Interviewer: When we talk about lowering cortisol, is sleep the major factor; sleep problems, insomnia; is that the big problem when you have cortisol that's not regulated?
Bradley Bush, ND: You know, cortisol, when you have elevated cortisol, there's a number of symptoms you can have. Most people acknowledge that insomnia and sleep difficulty is one of main reasons why you want to lower cortisol. And you know what? We see that, ourselves, in individuals that have altered circadian rhythms. So instead of having a high cortisol in the morning when you wake up, you're supposed to lose about 50% of that level by about mid-day. And then it's pretty much supposed to poop out to almost nothing in the evening.
But unfortunately, in mid-stage adrenal fatigue, you start damaging these cortisol receptors that provide feedback to actually lower the cortisol. So instead of actually bottoming out and lowering at nighttime, it actually spikes up. And then, of course, just like with anybody, if you don't sleep well for one or two nights, what happens at nighttime right before bed? You get anxious.
Bradley Bush, ND: Because now you're worried you might not sleep. And therefore, cortisol spikes. And so now taking a product to help lower cortisol can definitely help with that sleep problem. And then, likewise, elevated cortisol is also a problem for a lot of behavioral issues. People who are a little too hyper during the day might have elevated cortisol. Children with attention issues often can have high cortisol, especially if they're teenagers with attention issues. Individuals with anxiousness and anxiety throughout the day, their cortisol levels might be elevated. And so, it's another tool to help in resetting cortisol.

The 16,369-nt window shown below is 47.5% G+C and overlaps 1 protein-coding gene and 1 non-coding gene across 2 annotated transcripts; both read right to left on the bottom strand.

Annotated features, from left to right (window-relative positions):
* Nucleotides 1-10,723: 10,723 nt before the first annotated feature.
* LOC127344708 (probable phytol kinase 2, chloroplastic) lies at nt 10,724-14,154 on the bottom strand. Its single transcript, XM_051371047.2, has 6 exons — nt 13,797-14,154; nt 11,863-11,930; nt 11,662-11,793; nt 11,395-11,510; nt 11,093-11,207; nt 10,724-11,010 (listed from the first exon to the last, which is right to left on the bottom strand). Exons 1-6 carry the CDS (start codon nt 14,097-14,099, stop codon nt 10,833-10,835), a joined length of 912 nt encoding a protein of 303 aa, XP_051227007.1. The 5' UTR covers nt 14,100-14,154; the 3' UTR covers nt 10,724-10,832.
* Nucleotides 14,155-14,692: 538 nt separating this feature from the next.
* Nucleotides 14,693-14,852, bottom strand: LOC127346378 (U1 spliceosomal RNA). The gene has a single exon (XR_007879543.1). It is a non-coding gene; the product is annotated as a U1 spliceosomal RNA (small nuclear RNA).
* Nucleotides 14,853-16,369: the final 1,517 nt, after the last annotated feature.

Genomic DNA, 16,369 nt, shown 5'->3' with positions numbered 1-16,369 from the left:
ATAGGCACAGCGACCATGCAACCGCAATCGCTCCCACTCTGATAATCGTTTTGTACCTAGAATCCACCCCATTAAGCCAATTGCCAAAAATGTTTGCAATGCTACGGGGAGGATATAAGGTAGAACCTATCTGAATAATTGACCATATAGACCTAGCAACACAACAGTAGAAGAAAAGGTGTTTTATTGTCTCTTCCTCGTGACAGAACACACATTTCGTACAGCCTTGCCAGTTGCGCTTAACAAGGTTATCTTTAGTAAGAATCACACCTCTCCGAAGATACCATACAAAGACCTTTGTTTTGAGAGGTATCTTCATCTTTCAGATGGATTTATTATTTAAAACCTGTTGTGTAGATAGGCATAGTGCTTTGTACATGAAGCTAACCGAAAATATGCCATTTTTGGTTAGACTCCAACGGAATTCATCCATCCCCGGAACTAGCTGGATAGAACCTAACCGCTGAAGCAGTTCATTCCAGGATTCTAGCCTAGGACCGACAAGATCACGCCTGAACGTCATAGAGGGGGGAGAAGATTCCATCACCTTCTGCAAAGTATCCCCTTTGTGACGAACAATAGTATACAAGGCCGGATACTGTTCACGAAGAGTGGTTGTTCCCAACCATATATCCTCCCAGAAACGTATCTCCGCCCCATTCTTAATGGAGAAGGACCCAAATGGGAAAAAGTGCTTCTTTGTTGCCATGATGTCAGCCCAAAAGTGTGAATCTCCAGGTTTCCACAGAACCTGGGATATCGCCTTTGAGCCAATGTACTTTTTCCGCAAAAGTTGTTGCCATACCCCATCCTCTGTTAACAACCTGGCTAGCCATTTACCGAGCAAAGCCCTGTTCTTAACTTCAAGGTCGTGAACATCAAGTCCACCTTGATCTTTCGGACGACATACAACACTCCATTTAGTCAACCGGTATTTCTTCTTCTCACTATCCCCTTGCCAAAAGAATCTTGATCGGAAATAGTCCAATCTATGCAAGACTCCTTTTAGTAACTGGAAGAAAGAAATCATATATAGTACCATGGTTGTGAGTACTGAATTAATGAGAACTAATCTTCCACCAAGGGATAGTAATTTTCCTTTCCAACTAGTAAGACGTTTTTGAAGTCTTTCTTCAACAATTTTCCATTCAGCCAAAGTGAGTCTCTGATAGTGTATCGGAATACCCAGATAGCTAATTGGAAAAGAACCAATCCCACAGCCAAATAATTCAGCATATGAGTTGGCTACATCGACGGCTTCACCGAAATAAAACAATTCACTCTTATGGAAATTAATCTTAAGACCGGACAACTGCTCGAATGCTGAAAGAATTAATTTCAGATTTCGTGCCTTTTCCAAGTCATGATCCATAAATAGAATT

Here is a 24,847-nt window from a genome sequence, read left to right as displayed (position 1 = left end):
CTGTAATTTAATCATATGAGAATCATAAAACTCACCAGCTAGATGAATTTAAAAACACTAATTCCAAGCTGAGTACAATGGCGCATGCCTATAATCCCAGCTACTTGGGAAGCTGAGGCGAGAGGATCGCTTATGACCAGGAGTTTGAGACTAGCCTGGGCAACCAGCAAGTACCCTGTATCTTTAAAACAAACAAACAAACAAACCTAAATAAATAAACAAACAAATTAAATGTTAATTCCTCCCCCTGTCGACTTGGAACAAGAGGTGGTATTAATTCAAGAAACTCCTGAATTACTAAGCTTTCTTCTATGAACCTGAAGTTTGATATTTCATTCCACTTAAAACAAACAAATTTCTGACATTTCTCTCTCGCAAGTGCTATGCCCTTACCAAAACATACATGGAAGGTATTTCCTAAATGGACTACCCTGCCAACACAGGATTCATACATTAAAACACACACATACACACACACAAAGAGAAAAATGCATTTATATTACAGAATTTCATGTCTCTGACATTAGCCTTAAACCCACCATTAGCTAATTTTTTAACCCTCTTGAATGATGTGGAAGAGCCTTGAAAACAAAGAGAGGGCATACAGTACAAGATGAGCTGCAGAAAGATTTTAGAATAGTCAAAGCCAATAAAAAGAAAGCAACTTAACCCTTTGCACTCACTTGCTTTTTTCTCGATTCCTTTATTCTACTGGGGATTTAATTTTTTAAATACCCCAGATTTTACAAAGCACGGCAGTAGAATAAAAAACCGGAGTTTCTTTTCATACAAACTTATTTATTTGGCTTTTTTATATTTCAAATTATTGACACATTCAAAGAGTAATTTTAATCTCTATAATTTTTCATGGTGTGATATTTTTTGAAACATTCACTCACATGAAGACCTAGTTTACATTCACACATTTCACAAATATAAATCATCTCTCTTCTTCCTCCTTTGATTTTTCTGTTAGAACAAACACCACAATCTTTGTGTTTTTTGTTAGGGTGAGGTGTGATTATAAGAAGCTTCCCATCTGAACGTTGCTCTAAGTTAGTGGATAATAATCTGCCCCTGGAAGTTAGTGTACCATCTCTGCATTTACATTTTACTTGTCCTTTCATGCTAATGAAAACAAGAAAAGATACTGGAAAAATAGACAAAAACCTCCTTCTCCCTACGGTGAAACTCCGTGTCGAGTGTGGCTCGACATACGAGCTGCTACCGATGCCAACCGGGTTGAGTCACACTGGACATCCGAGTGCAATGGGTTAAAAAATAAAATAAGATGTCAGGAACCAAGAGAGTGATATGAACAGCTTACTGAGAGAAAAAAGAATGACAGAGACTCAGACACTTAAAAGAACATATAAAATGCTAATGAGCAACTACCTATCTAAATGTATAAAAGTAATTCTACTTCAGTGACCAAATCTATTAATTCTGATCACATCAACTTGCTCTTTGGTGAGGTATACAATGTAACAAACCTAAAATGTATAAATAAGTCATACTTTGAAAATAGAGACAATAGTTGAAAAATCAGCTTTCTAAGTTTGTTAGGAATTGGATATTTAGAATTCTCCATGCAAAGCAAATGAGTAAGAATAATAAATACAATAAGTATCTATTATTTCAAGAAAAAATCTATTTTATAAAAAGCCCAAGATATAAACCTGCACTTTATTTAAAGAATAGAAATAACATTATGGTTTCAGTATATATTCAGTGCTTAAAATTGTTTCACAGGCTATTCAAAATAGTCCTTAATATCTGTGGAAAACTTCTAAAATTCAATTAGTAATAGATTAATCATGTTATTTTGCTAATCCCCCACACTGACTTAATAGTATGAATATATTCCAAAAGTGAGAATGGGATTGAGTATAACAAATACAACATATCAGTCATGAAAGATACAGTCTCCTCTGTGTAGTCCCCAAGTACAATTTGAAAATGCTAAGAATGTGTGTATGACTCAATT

But, of course, remember cortisol is only the endgame. There's a whole system put in place to actually trigger cortisol release, manage the stress, to help reduce the initiation of that system. And so, many of these people with adrenal fatigue, yeah, they have adrenal fatigue; they have altered cortisol levels. Why? Because their neurotransmitters are out of balance, causing their nervous system to be out of balance, and them to be more hyper-reactive to perceived stress. And I say perceived stress, because stress in itself comes in many different forms and shapes.
Bradley Bush, ND: And I myself, when I see a spider, I don't get scared by a spider. But my wife will shriek and scream to the point where I think there's a home invader.
Bradley Bush, ND: And I come running in my fight-and-flight reaction to help her, which I end up fighting, help her rid the house of a spider. So it's a perceived stress.
Bradley Bush, ND: Stress can come from emotional stress, physical stress, biochemical stress, a multitude of places.
If you're cortisol isn't properly regulated throughout the day, you could be suffering from a number of conditions, including sleep issues. Dr. Bradley Bush discusses cortisol, how it functions in the body and what happens when it's not at optimal levels.
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